Copper Prices Continue To Consolidate, But A Violent Breakout Could Come Soon

After a big sell-off during the first three weeks of June, copper prices (XCU/USD) appear to have entered a consolidation period as some commodities have stalled in the face of mounting concerns about the global recovery. On the daily chart below, we can see that, since June 22, the industrial metal has traded in a range of $4.15 to $4.39, coiling like a spring and oscillating between the high and low end of the interval time and time again. This behavior, which points to indecision on the part of market participants, is often the prelude to a strong price movement once the consolidation phase in question comes to an end.

From a technical point of view, it is important to keep a close eye on support at $4.15 and resistance at $4.39. If either of these levels is decisively breached, copper could stage a large move in the direction of the breakout. That said, if price pierces the current floor at $4.15, the next area of interest comes at $4.08, where last month’s low converges with a long-term ascending trendline in play since March 2020. Conversely, if $4.39 is taken out on the upside, buyers could push copper towards $4.58.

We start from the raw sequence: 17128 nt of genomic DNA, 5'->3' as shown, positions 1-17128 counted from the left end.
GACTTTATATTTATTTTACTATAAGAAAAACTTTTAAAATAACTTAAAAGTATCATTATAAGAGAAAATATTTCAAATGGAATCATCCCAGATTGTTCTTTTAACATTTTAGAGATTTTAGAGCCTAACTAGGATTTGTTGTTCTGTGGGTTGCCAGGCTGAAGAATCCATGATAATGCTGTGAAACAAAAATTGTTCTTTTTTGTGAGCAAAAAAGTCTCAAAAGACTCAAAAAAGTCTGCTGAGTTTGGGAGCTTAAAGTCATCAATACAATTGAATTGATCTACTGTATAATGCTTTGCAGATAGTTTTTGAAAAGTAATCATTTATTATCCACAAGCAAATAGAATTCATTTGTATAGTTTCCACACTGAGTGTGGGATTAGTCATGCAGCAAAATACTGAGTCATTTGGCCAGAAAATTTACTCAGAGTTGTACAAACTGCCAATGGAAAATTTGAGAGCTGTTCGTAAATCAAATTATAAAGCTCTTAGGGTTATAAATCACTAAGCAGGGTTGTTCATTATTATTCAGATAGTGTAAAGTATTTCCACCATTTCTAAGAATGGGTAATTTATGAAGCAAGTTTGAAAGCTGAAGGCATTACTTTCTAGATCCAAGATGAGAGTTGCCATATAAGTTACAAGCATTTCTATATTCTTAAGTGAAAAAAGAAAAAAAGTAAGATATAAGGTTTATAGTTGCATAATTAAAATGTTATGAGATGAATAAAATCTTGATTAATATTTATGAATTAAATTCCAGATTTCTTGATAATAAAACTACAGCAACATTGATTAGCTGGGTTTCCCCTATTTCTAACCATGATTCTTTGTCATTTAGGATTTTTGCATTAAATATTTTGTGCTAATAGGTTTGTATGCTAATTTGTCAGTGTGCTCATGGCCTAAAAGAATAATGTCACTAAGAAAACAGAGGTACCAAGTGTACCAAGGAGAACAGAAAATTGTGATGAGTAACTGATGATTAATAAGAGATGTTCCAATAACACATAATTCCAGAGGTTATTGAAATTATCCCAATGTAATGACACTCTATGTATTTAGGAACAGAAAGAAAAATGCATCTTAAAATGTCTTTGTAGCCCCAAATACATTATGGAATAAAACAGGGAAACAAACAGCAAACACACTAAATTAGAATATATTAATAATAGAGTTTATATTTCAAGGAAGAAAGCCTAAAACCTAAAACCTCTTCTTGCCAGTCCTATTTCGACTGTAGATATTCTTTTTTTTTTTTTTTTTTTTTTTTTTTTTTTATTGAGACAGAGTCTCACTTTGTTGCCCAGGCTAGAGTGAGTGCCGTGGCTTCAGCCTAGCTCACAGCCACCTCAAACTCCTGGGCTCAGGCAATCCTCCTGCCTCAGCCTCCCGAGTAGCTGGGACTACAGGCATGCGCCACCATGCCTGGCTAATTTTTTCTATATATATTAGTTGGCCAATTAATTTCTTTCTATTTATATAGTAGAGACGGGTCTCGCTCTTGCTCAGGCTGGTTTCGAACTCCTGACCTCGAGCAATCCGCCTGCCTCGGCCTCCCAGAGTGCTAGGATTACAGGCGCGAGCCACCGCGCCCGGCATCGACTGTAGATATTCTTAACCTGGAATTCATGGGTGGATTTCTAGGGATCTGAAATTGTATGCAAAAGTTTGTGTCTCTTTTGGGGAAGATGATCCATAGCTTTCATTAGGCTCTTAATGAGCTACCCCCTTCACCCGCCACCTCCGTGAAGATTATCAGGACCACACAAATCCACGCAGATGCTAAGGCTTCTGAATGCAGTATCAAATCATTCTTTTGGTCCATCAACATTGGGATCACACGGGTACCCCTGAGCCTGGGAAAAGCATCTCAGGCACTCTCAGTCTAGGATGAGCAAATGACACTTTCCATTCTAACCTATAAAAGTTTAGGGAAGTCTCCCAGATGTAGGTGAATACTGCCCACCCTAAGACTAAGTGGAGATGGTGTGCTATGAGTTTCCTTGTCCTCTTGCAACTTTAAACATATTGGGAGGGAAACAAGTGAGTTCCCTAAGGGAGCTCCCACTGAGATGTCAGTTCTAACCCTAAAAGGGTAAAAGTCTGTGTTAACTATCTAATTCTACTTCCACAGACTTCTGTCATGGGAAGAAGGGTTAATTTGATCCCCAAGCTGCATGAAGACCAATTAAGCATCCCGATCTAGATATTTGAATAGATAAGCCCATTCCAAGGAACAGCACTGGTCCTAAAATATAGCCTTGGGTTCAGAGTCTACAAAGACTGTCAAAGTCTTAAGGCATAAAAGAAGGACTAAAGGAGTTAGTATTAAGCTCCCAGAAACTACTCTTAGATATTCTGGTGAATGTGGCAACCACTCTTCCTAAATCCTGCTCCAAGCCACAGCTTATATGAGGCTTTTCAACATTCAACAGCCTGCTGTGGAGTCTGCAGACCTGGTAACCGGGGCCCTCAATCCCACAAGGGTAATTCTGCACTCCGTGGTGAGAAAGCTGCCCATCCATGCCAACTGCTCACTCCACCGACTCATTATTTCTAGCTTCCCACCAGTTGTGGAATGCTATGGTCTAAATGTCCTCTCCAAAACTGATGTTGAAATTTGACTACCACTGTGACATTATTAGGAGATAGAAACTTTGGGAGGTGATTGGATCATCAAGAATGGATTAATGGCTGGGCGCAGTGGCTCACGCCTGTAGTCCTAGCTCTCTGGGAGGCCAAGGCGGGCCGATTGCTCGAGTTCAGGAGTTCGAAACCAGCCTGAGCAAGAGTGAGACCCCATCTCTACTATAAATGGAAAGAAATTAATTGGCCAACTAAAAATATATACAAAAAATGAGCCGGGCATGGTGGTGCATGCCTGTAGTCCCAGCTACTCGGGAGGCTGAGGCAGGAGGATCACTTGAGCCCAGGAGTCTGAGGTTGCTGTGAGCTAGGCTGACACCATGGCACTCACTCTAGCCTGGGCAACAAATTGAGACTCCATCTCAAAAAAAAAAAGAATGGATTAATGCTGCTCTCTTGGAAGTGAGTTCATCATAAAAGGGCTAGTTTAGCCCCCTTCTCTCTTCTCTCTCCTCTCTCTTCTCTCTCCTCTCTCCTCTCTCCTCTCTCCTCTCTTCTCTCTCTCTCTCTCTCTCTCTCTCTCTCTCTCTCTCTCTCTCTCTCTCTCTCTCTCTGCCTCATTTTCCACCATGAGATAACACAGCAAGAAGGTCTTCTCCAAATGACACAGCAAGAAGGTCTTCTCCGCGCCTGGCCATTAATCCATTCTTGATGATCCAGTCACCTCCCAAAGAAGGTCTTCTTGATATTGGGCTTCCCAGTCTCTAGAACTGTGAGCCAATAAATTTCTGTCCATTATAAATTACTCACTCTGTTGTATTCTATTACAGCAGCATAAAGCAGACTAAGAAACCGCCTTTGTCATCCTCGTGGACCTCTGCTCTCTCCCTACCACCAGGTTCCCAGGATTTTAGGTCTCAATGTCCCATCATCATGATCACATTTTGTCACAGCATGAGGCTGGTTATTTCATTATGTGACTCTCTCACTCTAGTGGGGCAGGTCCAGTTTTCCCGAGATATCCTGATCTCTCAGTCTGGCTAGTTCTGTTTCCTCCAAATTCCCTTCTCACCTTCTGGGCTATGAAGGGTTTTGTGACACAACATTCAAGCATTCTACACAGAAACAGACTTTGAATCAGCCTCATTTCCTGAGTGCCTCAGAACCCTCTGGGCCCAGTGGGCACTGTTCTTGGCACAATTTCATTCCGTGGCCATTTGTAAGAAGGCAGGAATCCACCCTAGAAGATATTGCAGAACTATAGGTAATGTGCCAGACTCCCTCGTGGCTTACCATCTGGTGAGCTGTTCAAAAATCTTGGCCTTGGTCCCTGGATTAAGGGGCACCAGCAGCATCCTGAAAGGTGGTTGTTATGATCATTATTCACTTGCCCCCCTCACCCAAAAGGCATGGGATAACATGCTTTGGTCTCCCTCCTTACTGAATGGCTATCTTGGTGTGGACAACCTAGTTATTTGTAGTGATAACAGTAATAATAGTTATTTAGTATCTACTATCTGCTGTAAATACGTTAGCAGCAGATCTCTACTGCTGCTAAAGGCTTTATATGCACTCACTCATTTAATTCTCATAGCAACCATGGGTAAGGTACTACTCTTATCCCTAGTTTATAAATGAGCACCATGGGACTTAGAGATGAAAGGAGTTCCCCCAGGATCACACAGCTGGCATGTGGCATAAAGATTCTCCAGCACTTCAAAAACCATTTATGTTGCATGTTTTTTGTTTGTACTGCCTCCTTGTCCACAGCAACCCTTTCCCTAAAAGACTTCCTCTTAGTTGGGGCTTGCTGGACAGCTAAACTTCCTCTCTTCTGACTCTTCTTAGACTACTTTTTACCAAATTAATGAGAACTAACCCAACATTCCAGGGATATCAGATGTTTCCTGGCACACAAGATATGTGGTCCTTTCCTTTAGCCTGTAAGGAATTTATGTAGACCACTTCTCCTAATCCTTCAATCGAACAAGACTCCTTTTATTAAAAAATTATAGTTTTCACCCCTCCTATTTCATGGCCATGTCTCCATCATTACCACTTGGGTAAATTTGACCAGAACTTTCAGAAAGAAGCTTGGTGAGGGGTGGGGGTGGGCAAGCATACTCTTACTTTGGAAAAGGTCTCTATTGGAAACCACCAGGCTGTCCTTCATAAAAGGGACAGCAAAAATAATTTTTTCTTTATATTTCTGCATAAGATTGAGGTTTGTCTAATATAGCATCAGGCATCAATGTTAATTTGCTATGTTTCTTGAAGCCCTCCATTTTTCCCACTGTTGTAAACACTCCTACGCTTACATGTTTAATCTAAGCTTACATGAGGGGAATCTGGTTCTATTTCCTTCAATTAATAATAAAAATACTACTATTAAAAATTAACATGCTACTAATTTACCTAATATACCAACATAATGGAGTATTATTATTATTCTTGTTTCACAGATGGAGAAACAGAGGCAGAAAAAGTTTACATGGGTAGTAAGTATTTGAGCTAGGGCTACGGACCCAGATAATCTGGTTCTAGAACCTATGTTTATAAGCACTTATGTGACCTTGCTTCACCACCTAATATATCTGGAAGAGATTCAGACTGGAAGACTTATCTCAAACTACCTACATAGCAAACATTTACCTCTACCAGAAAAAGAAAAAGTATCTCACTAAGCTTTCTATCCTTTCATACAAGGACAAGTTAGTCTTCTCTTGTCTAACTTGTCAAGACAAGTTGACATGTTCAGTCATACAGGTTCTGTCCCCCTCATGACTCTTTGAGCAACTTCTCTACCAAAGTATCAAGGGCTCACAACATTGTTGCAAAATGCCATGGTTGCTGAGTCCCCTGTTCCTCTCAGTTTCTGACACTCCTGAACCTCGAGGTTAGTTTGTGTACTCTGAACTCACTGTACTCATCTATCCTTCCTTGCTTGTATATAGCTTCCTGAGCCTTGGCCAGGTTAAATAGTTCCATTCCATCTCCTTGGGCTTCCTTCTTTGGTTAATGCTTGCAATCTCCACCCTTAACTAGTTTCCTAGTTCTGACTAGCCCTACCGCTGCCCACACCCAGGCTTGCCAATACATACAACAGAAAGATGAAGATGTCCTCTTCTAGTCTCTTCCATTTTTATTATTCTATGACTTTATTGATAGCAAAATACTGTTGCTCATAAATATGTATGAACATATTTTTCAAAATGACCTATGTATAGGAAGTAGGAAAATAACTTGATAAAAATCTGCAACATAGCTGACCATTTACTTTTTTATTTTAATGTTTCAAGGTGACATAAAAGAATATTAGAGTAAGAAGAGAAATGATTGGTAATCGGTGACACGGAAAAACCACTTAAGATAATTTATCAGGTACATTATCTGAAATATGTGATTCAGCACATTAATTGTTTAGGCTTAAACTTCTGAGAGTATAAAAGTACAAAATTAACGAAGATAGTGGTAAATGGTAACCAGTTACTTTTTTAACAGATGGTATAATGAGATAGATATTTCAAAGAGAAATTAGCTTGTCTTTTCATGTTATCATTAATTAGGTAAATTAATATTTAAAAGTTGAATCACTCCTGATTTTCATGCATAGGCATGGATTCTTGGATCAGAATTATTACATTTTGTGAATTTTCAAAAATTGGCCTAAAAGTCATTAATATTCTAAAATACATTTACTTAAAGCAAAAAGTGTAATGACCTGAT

From a fundamental perspective, there is reason to be nervous about the near-term outlook for industrial metals. Economic growth appears to have peaked in the U.S. in tandem with waning fiscal support, and seems to be cooling in China as well as the government attempts to deleverage the economy. The observed slowdown in activity may reduce global demand for copper, limiting its near-term upside potential.

Another cause for concern is China's renewed efforts to clamp down on raw material prices. In this regard, the government announced today that on July 29 it will sell 30,000 tons of copper, 90,000 tons of aluminum and 50,000 tons of zinc from the stockpiles of the National Administration of Food and Strategic Reserves. Although the decision was largely anticipated following a similar move earlier this month, any future interventions to tame commodities inflation may be seen as a mild bearish catalyst for copper.

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